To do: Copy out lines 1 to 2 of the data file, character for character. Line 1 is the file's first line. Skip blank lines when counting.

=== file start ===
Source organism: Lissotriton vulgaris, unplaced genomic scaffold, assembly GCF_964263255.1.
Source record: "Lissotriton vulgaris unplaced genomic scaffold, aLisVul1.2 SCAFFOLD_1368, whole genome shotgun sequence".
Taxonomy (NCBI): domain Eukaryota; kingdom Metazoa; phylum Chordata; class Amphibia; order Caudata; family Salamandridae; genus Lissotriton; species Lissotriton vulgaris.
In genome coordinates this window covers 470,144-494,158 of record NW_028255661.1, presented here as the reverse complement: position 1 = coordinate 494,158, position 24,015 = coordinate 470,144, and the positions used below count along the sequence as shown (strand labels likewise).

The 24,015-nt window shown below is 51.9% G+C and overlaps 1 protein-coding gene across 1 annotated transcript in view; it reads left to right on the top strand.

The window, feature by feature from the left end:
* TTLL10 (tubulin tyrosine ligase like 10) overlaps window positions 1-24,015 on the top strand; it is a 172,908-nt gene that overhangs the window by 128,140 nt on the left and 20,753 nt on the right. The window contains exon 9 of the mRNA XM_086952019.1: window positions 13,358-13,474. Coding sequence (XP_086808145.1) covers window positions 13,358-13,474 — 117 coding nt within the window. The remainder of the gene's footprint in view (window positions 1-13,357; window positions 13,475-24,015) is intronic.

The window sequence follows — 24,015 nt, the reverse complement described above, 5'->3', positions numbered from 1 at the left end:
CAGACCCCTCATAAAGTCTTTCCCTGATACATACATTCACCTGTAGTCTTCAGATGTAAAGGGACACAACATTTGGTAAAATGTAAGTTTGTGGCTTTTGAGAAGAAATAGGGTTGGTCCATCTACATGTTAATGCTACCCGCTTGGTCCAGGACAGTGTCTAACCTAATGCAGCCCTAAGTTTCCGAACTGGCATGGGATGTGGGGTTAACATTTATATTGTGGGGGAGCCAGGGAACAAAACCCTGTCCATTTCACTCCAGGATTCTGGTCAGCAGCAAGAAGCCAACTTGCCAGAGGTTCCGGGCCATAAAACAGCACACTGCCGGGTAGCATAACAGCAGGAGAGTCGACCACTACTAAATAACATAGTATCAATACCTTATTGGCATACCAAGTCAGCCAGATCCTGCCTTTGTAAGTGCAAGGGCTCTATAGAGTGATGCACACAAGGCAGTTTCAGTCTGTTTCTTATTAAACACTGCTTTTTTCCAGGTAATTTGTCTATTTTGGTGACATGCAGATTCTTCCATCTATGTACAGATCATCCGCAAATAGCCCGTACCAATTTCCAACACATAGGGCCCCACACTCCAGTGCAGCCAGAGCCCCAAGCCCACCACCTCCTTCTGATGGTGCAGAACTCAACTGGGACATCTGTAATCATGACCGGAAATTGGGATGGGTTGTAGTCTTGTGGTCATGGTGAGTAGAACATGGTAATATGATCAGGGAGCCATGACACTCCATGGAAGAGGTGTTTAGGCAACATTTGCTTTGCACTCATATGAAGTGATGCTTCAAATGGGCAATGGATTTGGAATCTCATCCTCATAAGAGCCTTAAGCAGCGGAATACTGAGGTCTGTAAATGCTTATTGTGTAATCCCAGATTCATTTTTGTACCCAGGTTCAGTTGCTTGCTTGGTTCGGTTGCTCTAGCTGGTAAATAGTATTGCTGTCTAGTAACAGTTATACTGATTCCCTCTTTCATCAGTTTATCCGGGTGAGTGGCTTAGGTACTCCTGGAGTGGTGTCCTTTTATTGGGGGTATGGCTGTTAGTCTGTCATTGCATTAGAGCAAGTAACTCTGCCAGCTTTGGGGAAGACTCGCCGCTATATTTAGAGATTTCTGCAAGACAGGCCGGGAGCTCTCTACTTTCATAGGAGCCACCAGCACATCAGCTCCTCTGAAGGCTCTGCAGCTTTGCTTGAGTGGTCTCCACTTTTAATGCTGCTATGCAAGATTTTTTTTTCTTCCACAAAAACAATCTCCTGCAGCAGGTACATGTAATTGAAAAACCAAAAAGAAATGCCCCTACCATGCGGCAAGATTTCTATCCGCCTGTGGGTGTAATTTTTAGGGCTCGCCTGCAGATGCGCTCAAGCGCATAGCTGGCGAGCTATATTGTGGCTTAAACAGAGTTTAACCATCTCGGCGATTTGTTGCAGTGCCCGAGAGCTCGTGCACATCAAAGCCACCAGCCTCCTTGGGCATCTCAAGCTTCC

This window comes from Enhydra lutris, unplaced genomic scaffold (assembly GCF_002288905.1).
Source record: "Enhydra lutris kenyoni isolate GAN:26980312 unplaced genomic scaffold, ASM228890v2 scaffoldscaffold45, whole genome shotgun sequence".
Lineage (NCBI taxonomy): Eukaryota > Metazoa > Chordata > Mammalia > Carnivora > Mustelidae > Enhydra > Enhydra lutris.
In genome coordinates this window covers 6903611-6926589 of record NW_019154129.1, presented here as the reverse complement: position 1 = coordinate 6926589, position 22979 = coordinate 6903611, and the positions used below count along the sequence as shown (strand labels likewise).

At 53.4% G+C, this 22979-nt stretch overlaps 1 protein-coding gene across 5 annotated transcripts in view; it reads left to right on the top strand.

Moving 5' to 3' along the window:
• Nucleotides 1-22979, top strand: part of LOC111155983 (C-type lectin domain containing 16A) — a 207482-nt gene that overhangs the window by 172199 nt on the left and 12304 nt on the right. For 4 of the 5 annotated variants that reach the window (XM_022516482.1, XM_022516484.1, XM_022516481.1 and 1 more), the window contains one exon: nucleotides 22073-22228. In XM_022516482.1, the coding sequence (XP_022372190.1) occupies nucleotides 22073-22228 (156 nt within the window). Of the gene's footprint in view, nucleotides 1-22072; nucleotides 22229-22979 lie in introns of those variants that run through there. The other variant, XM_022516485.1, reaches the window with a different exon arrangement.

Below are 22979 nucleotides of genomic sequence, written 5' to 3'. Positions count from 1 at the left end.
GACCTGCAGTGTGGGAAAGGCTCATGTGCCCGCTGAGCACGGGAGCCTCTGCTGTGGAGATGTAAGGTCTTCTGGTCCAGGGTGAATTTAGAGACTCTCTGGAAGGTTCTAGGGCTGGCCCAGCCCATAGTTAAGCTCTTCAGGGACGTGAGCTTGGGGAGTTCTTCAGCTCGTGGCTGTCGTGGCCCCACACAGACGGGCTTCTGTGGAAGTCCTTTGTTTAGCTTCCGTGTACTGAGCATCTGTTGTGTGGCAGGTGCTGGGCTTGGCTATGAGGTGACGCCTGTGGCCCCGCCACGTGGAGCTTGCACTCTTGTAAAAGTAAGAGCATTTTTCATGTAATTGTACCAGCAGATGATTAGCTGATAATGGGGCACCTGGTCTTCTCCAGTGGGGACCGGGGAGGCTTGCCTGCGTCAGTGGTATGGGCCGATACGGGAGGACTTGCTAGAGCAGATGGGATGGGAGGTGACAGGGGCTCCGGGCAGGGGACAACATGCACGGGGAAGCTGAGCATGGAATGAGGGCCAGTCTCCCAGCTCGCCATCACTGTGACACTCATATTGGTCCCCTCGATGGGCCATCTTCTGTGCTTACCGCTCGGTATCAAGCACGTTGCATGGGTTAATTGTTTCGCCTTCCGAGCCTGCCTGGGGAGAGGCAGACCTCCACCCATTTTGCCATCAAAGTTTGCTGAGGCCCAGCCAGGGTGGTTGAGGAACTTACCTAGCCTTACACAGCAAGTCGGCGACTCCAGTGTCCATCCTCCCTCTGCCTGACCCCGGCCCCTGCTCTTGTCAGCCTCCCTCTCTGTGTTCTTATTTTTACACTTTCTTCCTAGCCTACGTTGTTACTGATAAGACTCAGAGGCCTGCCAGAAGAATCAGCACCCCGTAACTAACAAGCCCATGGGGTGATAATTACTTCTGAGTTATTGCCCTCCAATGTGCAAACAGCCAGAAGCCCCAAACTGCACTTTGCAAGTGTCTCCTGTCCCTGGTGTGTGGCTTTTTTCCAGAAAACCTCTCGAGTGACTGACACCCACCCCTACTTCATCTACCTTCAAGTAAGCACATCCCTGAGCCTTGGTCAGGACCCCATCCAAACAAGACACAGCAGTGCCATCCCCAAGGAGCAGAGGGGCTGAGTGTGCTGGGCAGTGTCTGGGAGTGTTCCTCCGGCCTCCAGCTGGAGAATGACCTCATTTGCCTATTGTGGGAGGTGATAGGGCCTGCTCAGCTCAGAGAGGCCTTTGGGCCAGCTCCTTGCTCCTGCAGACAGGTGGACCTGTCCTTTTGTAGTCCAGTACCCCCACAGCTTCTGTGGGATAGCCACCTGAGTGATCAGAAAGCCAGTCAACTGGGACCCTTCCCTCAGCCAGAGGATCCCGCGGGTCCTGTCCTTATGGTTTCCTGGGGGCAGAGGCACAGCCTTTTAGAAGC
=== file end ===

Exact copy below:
Source organism: Lissotriton vulgaris, unplaced genomic scaffold, assembly GCF_964263255.1.
Source record: "Lissotriton vulgaris unplaced genomic scaffold, aLisVul1.2 SCAFFOLD_1368, whole genome shotgun sequence".